In Search of Christian Compassion

A premise: If your Christian Walk isn’t difficult, you aren’t doing it right.

Admission: As we would say here in Mont-gum-ree, “I ain’t doin’ it right”.

I will spare you the pointless, prideful protestations that, “I am not a bad person”. After all, it’s really not hard to not be bad. True, I have failed spectacularly at times and done some really bad (stupid) things – but, in day to day life, one must make a concerted effort to be a bad person. No, the true challenge of Christianity lies in it’s proactive elements. Any Christian worth their salt(-of-the-earth) will tell you, Christianity is not a list of don’ts, it’s a list of do’s. Frankly, that is where I stumble the most.

To my human mind, I have a .500 batting average (eat that, Ted Williams!). For you see, the first of the two greatest commandments is to Love the Lord, your God with all your Heart, Soul, and Mind (and of course, Strength as well, if you were to ask Mark and Luke). Ostensibly, I’ve got that one down.

Just don’t ask me about that second part – that loving your neighbor as yourself stuff.

I am generally a relatively selfish person, (in a way) all things considered and from an overall perspective. It’s especially disgusting the way that I treat “me-time” as though it were My Precious. But that is another story, and rather than going there (and back again) right now, I wanted to explore in a slightly different direction.

My compassion-ater is broken. Alas and alack, it’s compassion I lack. I am not sure where or why it went, but I’ve lost that loving feeling (whoa-oh-oh-oh). Now, I am arguably quite a warm and jovial being. And at my present (over)Weight, I would even venture to say that I am jolly. And that is not just a surface thing, I genuinely exude a joy of spirit (I was tempted to say joie de vivre, but thought it sounded too elitist. That, and it’s French).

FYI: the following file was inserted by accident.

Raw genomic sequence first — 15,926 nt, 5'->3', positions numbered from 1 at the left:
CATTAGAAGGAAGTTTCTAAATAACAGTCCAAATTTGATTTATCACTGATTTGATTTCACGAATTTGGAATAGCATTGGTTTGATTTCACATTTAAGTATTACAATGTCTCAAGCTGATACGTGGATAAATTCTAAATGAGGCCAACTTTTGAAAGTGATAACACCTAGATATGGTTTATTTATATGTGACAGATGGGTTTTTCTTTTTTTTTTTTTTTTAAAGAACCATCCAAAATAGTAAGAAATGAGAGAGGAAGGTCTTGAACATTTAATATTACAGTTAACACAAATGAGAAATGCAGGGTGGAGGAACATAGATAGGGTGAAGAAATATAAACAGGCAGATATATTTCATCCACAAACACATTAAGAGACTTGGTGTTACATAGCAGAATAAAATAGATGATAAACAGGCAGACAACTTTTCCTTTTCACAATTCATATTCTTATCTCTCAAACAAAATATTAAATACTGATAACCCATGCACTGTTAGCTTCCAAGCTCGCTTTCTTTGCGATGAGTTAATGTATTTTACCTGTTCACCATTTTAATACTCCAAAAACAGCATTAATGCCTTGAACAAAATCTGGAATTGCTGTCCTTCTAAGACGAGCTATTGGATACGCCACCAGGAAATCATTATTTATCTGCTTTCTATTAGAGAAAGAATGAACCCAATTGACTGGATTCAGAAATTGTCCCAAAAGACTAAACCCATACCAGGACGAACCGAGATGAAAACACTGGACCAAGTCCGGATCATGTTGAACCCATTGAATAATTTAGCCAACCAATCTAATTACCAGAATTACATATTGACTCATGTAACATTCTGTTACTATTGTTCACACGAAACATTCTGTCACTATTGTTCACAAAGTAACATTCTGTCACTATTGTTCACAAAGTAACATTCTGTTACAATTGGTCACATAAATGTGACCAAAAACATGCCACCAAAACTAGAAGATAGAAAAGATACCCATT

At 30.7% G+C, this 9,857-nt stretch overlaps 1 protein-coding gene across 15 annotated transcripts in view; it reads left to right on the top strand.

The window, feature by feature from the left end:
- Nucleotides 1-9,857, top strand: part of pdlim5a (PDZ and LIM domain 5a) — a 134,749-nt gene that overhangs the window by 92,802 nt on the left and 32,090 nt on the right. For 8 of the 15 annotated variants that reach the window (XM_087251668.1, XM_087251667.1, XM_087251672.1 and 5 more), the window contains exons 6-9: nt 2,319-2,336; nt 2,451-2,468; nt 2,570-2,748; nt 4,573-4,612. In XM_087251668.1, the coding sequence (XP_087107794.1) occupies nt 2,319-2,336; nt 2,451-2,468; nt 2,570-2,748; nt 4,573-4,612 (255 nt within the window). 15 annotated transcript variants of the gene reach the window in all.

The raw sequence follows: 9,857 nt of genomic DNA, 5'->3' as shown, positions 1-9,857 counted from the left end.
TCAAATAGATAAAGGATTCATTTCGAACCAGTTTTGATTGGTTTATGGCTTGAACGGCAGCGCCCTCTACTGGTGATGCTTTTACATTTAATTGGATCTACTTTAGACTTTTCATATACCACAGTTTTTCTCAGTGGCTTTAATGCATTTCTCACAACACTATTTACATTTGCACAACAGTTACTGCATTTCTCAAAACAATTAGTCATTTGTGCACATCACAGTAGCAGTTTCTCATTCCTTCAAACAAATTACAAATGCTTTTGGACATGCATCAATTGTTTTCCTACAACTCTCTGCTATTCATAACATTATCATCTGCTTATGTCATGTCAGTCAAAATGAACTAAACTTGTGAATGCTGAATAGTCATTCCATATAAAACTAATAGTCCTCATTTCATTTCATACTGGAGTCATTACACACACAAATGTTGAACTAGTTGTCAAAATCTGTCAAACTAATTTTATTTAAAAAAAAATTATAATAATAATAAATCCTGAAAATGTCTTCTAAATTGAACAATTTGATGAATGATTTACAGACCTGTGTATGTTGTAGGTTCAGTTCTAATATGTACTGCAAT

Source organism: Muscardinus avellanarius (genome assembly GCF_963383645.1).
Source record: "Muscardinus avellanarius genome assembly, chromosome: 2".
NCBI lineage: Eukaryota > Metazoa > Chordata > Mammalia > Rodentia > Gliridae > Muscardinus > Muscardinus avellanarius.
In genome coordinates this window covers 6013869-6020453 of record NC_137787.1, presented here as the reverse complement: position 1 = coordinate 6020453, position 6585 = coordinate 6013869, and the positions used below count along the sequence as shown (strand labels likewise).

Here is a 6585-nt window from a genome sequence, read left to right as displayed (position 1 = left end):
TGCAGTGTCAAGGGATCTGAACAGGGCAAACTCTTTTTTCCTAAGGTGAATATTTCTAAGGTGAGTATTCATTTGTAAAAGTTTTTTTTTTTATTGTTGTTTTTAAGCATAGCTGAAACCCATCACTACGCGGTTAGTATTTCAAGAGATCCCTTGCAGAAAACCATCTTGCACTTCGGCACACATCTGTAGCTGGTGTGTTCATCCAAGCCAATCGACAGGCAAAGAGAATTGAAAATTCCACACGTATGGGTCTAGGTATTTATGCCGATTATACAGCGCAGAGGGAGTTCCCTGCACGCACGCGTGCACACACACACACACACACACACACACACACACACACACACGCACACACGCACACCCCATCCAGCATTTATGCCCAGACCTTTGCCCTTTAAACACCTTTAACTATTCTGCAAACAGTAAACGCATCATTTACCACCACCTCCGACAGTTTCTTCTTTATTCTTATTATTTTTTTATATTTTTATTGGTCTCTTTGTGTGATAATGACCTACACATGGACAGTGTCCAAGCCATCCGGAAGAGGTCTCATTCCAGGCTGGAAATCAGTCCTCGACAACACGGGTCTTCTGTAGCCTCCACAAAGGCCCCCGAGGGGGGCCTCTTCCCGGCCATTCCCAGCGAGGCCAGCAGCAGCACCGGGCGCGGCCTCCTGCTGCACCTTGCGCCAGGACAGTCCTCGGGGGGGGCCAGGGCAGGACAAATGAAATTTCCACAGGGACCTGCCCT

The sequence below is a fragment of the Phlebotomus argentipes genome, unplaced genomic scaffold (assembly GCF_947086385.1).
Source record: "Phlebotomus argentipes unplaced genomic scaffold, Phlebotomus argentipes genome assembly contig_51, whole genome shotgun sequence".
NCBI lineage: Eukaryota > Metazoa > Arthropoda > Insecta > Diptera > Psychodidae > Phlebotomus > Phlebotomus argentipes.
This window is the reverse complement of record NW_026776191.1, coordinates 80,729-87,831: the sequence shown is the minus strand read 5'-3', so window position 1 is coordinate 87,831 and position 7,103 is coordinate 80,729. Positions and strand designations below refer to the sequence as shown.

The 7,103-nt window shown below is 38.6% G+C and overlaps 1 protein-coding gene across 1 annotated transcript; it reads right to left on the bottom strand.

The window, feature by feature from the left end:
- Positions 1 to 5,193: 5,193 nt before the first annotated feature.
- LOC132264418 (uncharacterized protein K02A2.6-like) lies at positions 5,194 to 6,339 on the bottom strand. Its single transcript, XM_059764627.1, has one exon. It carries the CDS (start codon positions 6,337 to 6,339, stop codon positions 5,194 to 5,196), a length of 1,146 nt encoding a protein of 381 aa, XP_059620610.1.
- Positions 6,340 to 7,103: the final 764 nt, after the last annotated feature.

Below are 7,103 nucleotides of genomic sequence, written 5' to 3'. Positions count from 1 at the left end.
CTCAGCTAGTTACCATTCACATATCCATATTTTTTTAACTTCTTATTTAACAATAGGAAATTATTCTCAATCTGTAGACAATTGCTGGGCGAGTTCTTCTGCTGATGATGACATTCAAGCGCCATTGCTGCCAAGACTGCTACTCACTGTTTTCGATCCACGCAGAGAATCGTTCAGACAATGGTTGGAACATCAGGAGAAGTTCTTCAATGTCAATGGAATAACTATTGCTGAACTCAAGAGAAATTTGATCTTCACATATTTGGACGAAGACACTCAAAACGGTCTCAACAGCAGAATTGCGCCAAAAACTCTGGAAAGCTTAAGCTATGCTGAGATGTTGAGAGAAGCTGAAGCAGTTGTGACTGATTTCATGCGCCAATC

But cheerfulness is not the same as caring. I generally find it hard to feel sad for people. And it’s not that I am completely incapable of feelings. When Chewbacca died in the novel, Vector Prime, *SPOILER ALERT* (oops… I think I did that wrong) I cried like a Bith who’s lost their kloo horn (thank you Wookiepedia). Dobby’s burial made me weep, and I sob like a schoolgirl every time I watch the first 15 minutes of Up.

So, my well of tears is not dry and I can, indeed, be driven to display emotion. But, it seems to take fictional characters to melt my heart of stone. Otherwise, I am rarely driven to anything even remotely resembling passion.

I haven’t always been such a heartless jerk. In fact, my last couple years of High School and into College, I considered myself a Romantic (in the literary sense, with the requisite capital “R”, of course). Sometime in the intervening years, my outlook has shifted. If you are familiar with the Myers-Briggs Personality Types and Keirsey Temperament Sorter, I used to be assessed as an INFJ but now usually come out as an ISTJ. There’s a big difference between NF’s and ST’s.

If you don’t feel like google-ing, I will sum it up this way: after consulting a few different lists of famous people or characters who exhibit the different personality types, I discovered that I have gone from being Gandhi to being Darth Vader. I kid you not. (Of course, from a purely objective perspective, it is probably cooler to be like the Dark Lord of the Sith than to be like Mr. Passive Resistance.)

In an effort to find my lost feelings, I will attempt to work through my emotional constipation through a series of posts. (Because blogging your innermost thoughts is not in any way a thinly-veiled attempt to seek attention).


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